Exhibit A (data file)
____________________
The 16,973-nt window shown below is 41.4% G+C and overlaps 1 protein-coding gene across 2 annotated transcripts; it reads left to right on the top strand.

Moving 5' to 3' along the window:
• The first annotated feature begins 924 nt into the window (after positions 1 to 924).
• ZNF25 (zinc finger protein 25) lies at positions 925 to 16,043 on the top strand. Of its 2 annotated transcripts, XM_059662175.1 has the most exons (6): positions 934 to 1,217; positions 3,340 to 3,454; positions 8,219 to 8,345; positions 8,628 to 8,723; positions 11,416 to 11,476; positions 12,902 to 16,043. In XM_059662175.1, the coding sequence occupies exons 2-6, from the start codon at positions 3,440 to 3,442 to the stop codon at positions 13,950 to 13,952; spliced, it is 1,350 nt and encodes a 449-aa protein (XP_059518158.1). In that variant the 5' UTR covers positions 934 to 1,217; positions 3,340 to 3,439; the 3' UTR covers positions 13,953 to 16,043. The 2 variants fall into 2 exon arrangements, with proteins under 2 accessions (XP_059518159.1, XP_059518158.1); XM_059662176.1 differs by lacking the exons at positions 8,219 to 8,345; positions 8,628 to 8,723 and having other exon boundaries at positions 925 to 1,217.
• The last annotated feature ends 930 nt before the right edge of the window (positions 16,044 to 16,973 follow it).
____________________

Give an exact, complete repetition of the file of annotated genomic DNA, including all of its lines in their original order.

The 16,973-nt window shown below is 41.4% G+C and overlaps 1 protein-coding gene across 2 annotated transcripts; it reads left to right on the top strand.

Moving 5' to 3' along the window:
• The first annotated feature begins 924 nt into the window (after positions 1 to 924).
• ZNF25 (zinc finger protein 25) lies at positions 925 to 16,043 on the top strand. Of its 2 annotated transcripts, XM_059662175.1 has the most exons (6): positions 934 to 1,217; positions 3,340 to 3,454; positions 8,219 to 8,345; positions 8,628 to 8,723; positions 11,416 to 11,476; positions 12,902 to 16,043. In XM_059662175.1, the coding sequence occupies exons 2-6, from the start codon at positions 3,440 to 3,442 to the stop codon at positions 13,950 to 13,952; spliced, it is 1,350 nt and encodes a 449-aa protein (XP_059518158.1). In that variant the 5' UTR covers positions 934 to 1,217; positions 3,340 to 3,439; the 3' UTR covers positions 13,953 to 16,043. The 2 variants fall into 2 exon arrangements, with proteins under 2 accessions (XP_059518159.1, XP_059518158.1); XM_059662176.1 differs by lacking the exons at positions 8,219 to 8,345; positions 8,628 to 8,723 and having other exon boundaries at positions 925 to 1,217.
• The last annotated feature ends 930 nt before the right edge of the window (positions 16,044 to 16,973 follow it).